The flight manual for the new US Air Force One cost $84 million
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Aeroplanes, like cars, have user manuals. That includes the Boeing VC-25B, also known as the future Air Force One. That is not news.
What is unusual is that the manuals for the future U.S. presidential jet are going to cost U.S. taxpayers $84 million. You read that right.
The Drive reported that Boeing was just awarded an $84 million by the U.S. Air Force to “modify commercial manuals, update with VC-25B-specific information and deliver integrated manuals for the VC-25B system.” That’s a slightly convoluted way of saying that Boeing and its subcontrators will take the existing manuals for the Boeing 747-8, and adapt them for its military version, the VC-25B.
A report from the Pentagon last year pegged the total cost of the VC-25B program at $5.2 billion for the two aircraft, including all the associated expenses. It’s not clear whether that includes those manuals. The figures are staggering, especially compared with the price of a 747-8 off the Boeing assembly line: according to the company’s list prices, two 747-8s would cost $836.8 million And the VC-25Bs weren’t even bought new: they were built for a Russian airline that went bankrupt, never delivered, and stored in the desert until the USAF picked them up to make into the new presidential transport.
The cost had been announced as $3.9 billion in 2018, but expenditures for all military programmes have a tendency to balloon. These aren’t off-the-shelf 747s, either. Just like the current two Air Force Ones, 30-year old aeroplanes derived from an earlier model of the Boeing double-decker and called VC-25A, they must be modified extensively before they are delivered in 2024.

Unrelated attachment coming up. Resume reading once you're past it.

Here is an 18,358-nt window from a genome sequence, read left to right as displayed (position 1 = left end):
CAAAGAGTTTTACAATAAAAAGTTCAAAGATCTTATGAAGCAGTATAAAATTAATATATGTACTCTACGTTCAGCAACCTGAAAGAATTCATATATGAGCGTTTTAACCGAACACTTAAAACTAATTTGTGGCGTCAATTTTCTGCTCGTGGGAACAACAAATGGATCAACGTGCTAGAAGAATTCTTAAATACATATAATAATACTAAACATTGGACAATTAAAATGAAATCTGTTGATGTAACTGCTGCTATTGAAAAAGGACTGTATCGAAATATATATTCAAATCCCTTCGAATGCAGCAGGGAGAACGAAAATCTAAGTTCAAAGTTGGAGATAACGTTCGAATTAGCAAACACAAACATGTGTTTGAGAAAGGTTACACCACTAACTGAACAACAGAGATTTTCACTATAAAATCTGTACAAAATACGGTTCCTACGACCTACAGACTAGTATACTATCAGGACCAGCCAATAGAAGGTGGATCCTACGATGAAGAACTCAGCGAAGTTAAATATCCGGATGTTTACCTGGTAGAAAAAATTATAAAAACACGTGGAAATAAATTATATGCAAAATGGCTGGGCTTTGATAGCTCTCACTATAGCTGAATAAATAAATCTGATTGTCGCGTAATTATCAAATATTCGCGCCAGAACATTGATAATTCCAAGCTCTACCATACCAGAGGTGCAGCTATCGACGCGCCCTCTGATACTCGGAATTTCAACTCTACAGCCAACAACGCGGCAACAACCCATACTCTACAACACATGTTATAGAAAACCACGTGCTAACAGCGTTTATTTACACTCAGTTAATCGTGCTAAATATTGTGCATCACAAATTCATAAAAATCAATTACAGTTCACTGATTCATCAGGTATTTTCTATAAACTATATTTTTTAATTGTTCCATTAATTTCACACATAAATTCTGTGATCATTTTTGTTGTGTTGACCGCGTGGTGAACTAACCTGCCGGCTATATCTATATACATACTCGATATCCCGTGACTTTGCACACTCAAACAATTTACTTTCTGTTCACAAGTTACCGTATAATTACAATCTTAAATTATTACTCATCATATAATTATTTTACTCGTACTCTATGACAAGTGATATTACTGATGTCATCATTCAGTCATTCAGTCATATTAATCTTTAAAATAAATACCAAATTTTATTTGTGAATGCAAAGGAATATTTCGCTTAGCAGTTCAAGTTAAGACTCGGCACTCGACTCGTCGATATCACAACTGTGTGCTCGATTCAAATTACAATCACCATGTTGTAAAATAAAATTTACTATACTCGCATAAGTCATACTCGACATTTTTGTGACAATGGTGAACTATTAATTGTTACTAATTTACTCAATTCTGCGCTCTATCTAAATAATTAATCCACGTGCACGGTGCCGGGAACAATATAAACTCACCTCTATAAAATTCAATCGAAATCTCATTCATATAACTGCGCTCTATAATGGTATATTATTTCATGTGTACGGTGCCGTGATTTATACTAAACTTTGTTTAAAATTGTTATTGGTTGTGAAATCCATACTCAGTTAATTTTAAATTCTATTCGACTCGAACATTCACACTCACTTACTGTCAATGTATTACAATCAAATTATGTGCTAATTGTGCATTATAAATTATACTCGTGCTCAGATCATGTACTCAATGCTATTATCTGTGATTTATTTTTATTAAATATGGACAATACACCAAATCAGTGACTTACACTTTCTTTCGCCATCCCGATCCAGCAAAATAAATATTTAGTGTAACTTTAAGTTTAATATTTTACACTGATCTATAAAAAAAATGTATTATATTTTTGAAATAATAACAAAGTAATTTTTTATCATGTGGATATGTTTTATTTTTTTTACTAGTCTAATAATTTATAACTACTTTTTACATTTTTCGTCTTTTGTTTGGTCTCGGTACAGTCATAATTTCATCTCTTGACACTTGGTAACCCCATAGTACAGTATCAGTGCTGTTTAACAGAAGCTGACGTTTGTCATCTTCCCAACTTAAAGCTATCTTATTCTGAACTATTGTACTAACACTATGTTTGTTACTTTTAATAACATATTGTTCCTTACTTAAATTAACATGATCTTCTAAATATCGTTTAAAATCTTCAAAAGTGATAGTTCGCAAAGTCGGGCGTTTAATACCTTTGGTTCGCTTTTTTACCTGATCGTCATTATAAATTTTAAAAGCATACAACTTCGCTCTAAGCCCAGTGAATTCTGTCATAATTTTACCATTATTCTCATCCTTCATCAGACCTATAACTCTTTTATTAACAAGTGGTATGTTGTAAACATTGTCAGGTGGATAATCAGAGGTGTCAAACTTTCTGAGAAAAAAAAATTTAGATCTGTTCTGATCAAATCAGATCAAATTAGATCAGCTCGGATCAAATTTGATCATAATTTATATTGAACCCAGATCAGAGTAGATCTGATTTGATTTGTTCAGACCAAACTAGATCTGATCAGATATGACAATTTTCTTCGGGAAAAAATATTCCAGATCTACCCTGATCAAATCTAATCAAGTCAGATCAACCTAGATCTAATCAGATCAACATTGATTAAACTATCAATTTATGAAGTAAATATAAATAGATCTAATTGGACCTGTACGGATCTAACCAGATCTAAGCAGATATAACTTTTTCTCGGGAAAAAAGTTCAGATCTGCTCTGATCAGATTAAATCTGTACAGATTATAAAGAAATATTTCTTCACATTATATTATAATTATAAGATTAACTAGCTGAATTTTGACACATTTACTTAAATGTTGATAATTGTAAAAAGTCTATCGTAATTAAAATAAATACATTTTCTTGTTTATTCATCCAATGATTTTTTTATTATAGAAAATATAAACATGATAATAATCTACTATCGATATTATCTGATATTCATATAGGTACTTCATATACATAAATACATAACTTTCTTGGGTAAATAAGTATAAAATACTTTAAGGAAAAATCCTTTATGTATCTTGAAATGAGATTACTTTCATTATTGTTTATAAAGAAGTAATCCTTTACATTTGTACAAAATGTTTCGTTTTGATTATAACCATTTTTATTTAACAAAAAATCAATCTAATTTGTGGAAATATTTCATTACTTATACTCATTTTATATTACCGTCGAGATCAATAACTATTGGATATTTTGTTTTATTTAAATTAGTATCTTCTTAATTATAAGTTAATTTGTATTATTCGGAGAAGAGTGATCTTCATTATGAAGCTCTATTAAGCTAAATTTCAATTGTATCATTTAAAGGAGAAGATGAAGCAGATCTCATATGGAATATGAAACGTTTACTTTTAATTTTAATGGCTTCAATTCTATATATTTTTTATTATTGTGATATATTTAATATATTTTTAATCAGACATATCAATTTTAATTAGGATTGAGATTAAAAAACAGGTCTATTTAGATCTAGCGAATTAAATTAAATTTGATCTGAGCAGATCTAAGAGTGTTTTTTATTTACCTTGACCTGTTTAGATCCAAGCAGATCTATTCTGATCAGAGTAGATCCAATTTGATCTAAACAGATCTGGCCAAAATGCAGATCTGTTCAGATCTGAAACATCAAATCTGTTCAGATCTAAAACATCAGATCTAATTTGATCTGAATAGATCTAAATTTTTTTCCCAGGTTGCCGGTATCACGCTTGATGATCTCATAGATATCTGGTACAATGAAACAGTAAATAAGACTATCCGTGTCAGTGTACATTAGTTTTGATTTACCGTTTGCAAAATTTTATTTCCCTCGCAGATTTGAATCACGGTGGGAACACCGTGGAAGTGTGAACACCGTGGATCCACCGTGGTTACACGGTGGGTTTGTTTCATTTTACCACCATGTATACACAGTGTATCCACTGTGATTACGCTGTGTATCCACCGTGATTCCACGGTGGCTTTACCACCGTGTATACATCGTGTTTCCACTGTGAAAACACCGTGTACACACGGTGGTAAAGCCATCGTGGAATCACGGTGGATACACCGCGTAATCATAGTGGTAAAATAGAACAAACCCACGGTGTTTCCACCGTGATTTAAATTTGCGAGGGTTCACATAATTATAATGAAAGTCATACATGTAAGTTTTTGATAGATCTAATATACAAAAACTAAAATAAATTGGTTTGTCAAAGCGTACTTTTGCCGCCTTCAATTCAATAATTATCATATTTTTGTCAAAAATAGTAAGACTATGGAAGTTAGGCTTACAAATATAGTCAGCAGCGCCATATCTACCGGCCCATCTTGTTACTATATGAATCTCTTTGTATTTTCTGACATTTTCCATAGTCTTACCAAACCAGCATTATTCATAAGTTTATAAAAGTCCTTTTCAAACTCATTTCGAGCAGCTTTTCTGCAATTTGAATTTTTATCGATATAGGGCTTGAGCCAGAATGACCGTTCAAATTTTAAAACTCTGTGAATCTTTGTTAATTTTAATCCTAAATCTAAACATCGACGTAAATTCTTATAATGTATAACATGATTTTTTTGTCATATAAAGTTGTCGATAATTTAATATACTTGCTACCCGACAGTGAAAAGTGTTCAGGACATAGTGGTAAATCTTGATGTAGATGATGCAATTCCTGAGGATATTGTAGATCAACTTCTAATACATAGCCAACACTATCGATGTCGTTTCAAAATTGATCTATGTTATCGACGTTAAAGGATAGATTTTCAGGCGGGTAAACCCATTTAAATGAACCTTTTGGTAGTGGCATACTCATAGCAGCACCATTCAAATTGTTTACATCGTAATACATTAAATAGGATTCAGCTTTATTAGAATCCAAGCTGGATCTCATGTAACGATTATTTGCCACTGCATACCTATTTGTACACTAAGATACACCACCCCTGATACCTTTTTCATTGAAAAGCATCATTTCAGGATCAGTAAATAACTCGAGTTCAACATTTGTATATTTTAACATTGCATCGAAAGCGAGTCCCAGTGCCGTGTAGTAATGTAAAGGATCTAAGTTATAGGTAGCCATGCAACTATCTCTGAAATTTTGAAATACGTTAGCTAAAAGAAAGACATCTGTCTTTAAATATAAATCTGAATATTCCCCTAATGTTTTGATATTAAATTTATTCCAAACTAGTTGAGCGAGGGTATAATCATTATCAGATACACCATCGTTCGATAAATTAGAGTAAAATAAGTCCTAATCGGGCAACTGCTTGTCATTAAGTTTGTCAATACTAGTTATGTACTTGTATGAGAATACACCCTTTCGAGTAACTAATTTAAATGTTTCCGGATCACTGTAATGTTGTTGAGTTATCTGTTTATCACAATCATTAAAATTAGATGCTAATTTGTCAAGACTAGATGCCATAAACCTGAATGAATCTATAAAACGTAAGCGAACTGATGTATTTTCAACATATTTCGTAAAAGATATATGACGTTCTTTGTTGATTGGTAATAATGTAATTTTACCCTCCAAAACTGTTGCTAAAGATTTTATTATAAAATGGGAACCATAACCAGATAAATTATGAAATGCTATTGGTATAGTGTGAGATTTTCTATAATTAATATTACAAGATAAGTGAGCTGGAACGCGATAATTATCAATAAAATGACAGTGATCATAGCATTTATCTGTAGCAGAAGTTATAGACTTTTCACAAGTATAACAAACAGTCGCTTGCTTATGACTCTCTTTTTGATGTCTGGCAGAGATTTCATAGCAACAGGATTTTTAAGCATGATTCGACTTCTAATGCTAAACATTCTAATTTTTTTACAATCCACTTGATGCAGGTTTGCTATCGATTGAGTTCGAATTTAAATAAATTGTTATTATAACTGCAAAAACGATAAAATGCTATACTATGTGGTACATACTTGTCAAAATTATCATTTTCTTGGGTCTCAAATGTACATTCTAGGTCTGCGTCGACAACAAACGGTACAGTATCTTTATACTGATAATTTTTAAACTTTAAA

The VC-25Bs are undergoing serious modifications and will be outfitted with the most advanced defence countermeasures, among other things, making them unique compared to their commercial cousins — hence, the need for those new manuals. Government Executive said, “The technical manuals will include more than 100,000 pages with the specifications for flying the plane as well as fixing it, according to people familiar with the high-profile project”. (That’s $840 a page.) According to the contract notice, the manuals are expected to be complete by 15 January 2025.
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Another factor that makes these manuals so pricey is the fact that some parts will be secret, so they have to be developed and printed under secure conditions. Military-system documentation tends to run on the pricier end. For instance, The Drive reminded us that the structural repair manuals for the Boeing P-8 Poseidon, a maritime-patrol jet derived from the 737, cost the Navy $30 million back in 2014.
Boeing has a PDF version online of one of the 747-8 manuals. At 126 pages, it’s a slightly more manageable read than the 100,000-page behemoth the Air Force will have to deal with — and unlike the VC-25B’s manuals, it’s free to download.
Additional reporting by Liz Hund.